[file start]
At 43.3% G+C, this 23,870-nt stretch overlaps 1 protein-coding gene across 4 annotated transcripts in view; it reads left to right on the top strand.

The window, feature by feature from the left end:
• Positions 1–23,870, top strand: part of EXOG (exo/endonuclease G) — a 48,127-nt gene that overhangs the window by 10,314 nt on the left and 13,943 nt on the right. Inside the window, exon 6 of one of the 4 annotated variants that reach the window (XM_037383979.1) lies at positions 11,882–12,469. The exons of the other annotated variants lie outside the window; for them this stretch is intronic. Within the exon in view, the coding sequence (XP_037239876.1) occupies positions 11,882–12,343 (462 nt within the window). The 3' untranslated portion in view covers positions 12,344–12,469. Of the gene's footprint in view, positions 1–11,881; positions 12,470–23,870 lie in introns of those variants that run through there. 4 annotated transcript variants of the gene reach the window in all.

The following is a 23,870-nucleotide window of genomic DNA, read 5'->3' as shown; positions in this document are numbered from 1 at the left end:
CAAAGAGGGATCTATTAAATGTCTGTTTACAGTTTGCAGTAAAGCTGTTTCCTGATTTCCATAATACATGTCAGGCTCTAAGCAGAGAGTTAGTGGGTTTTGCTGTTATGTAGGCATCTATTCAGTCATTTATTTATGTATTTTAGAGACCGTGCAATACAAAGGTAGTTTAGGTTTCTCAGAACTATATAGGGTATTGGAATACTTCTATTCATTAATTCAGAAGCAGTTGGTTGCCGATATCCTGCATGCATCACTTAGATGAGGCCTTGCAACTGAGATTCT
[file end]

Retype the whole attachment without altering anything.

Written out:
At 43.3% G+C, this 23,870-nt stretch overlaps 1 protein-coding gene across 4 annotated transcripts in view; it reads left to right on the top strand.

The window, feature by feature from the left end:
• Positions 1–23,870, top strand: part of EXOG (exo/endonuclease G) — a 48,127-nt gene that overhangs the window by 10,314 nt on the left and 13,943 nt on the right. Inside the window, exon 6 of one of the 4 annotated variants that reach the window (XM_037383979.1) lies at positions 11,882–12,469. The exons of the other annotated variants lie outside the window; for them this stretch is intronic. Within the exon in view, the coding sequence (XP_037239876.1) occupies positions 11,882–12,343 (462 nt within the window). The 3' untranslated portion in view covers positions 12,344–12,469. Of the gene's footprint in view, positions 1–11,881; positions 12,470–23,870 lie in introns of those variants that run through there. 4 annotated transcript variants of the gene reach the window in all.

The following is a 23,870-nucleotide window of genomic DNA, read 5'->3' as shown; positions in this document are numbered from 1 at the left end:
CAAAGAGGGATCTATTAAATGTCTGTTTACAGTTTGCAGTAAAGCTGTTTCCTGATTTCCATAATACATGTCAGGCTCTAAGCAGAGAGTTAGTGGGTTTTGCTGTTATGTAGGCATCTATTCAGTCATTTATTTATGTATTTTAGAGACCGTGCAATACAAAGGTAGTTTAGGTTTCTCAGAACTATATAGGGTATTGGAATACTTCTATTCATTAATTCAGAAGCAGTTGGTTGCCGATATCCTGCATGCATCACTTAGATGAGGCCTTGCAACTGAGATTCT